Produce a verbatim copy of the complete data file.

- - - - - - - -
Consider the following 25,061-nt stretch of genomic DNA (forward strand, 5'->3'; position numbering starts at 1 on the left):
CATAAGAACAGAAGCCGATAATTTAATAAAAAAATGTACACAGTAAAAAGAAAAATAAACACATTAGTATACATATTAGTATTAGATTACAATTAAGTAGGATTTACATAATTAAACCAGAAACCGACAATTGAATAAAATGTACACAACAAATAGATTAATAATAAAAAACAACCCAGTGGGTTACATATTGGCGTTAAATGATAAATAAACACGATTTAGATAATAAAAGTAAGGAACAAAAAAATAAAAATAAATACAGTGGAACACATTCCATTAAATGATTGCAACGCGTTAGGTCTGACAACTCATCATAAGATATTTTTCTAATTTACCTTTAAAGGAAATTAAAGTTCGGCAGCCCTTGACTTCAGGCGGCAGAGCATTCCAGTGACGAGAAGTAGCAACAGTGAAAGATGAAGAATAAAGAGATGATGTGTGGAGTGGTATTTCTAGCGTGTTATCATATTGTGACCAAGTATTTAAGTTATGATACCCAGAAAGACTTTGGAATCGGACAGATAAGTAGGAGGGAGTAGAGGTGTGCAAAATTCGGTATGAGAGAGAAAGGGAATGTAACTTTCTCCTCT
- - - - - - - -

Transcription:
Consider the following 25,061-nt stretch of genomic DNA (forward strand, 5'->3'; position numbering starts at 1 on the left):
CATAAGAACAGAAGCCGATAATTTAATAAAAAAATGTACACAGTAAAAAGAAAAATAAACACATTAGTATACATATTAGTATTAGATTACAATTAAGTAGGATTTACATAATTAAACCAGAAACCGACAATTGAATAAAATGTACACAACAAATAGATTAATAATAAAAAACAACCCAGTGGGTTACATATTGGCGTTAAATGATAAATAAACACGATTTAGATAATAAAAGTAAGGAACAAAAAAATAAAAATAAATACAGTGGAACACATTCCATTAAATGATTGCAACGCGTTAGGTCTGACAACTCATCATAAGATATTTTTCTAATTTACCTTTAAAGGAAATTAAAGTTCGGCAGCCCTTGACTTCAGGCGGCAGAGCATTCCAGTGACGAGAAGTAGCAACAGTGAAAGATGAAGAATAAAGAGATGATGTGTGGAGTGGTATTTCTAGCGTGTTATCATATTGTGACCAAGTATTTAAGTTATGATACCCAGAAAGACTTTGGAATCGGACAGATAAGTAGGAGGGAGTAGAGGTGTGCAAAATTCGGTATGAGAGAGAAAGGGAATGTAACTTTCTCCTCT